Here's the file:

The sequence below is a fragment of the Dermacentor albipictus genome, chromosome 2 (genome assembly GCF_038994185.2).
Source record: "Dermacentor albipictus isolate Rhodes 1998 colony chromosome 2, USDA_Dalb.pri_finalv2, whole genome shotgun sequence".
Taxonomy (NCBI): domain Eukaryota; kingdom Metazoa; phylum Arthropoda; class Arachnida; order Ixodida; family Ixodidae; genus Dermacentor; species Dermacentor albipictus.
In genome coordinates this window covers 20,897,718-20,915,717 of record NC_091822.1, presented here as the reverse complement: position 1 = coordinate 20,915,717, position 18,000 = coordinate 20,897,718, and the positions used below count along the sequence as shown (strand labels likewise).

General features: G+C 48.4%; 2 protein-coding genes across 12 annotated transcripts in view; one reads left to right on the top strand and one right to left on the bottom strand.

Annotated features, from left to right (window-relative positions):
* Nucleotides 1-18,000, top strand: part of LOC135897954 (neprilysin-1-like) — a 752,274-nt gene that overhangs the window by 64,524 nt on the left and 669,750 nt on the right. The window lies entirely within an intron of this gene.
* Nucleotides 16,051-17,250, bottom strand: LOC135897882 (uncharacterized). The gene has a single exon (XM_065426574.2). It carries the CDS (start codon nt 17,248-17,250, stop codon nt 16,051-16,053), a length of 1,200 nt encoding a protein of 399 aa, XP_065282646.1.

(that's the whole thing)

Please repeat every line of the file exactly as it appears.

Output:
The sequence below is a fragment of the Dermacentor albipictus genome, chromosome 2 (genome assembly GCF_038994185.2).
Source record: "Dermacentor albipictus isolate Rhodes 1998 colony chromosome 2, USDA_Dalb.pri_finalv2, whole genome shotgun sequence".
Taxonomy (NCBI): domain Eukaryota; kingdom Metazoa; phylum Arthropoda; class Arachnida; order Ixodida; family Ixodidae; genus Dermacentor; species Dermacentor albipictus.
In genome coordinates this window covers 20,897,718-20,915,717 of record NC_091822.1, presented here as the reverse complement: position 1 = coordinate 20,915,717, position 18,000 = coordinate 20,897,718, and the positions used below count along the sequence as shown (strand labels likewise).

General features: G+C 48.4%; 2 protein-coding genes across 12 annotated transcripts in view; one reads left to right on the top strand and one right to left on the bottom strand.

Annotated features, from left to right (window-relative positions):
* Nucleotides 1-18,000, top strand: part of LOC135897954 (neprilysin-1-like) — a 752,274-nt gene that overhangs the window by 64,524 nt on the left and 669,750 nt on the right. The window lies entirely within an intron of this gene.
* Nucleotides 16,051-17,250, bottom strand: LOC135897882 (uncharacterized). The gene has a single exon (XM_065426574.2). It carries the CDS (start codon nt 17,248-17,250, stop codon nt 16,051-16,053), a length of 1,200 nt encoding a protein of 399 aa, XP_065282646.1.